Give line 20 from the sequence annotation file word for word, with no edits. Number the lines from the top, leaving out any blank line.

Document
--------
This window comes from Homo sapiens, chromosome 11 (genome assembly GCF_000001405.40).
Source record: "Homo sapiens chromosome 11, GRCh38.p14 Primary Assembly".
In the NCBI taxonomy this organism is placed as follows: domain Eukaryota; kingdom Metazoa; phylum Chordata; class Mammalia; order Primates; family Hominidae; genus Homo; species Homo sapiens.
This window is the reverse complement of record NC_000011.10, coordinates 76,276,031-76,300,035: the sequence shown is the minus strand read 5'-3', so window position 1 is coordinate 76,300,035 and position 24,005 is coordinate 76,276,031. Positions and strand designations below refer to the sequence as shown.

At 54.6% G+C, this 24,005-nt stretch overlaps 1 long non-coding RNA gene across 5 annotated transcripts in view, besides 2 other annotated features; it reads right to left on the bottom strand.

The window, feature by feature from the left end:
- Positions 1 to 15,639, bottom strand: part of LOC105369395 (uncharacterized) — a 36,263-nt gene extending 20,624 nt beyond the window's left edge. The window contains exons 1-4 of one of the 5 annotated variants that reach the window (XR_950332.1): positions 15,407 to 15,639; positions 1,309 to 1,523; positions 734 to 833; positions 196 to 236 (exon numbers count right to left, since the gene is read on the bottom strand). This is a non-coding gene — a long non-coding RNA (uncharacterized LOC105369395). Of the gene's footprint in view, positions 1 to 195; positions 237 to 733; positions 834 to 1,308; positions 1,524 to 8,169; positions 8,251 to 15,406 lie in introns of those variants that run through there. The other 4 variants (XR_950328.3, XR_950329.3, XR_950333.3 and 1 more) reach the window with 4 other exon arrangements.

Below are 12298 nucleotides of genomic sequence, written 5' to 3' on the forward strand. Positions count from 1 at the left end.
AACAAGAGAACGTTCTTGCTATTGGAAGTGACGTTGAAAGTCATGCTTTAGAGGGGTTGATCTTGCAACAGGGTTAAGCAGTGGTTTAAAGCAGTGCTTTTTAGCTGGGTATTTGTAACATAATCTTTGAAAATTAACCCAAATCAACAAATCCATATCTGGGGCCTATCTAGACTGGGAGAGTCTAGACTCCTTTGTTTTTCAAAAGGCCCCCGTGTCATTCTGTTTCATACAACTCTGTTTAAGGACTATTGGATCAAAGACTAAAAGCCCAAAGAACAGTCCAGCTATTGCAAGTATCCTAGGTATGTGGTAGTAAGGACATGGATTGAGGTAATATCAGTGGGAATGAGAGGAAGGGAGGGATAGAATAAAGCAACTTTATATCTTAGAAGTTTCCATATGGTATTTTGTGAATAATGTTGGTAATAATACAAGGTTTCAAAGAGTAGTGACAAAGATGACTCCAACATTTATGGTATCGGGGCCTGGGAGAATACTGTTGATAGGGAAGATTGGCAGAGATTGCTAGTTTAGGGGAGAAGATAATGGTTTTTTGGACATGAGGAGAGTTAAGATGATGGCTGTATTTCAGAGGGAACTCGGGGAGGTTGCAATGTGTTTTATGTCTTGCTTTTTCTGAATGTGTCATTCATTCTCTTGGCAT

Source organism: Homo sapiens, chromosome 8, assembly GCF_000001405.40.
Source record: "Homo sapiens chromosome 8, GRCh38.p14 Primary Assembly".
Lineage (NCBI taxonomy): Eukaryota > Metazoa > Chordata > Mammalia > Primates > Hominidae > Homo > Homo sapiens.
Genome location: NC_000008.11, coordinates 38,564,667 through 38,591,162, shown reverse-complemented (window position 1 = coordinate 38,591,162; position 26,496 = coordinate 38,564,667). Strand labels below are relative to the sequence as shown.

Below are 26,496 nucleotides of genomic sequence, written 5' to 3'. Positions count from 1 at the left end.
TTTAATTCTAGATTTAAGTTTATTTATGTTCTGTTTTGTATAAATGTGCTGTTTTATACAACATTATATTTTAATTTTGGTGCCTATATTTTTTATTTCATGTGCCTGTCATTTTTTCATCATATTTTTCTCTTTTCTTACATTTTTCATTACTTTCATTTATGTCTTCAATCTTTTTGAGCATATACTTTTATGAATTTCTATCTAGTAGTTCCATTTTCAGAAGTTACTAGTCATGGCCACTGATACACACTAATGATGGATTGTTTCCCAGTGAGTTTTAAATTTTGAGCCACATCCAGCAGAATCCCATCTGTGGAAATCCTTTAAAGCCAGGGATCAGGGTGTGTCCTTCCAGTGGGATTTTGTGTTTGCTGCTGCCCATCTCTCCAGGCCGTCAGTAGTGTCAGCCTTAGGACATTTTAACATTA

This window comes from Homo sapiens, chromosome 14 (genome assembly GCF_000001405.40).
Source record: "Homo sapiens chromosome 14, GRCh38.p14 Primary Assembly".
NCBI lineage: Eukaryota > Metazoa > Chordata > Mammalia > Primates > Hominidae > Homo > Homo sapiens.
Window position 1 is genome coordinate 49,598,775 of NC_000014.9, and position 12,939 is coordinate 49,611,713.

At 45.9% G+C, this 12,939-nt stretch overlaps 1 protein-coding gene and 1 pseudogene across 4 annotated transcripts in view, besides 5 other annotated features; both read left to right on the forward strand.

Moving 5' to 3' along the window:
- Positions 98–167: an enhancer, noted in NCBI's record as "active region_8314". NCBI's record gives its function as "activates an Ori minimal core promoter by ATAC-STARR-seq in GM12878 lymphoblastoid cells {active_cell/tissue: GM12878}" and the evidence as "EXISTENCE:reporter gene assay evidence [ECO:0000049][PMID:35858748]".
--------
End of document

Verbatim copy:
At 45.9% G+C, this 12,939-nt stretch overlaps 1 protein-coding gene and 1 pseudogene across 4 annotated transcripts in view, besides 5 other annotated features; both read left to right on the forward strand.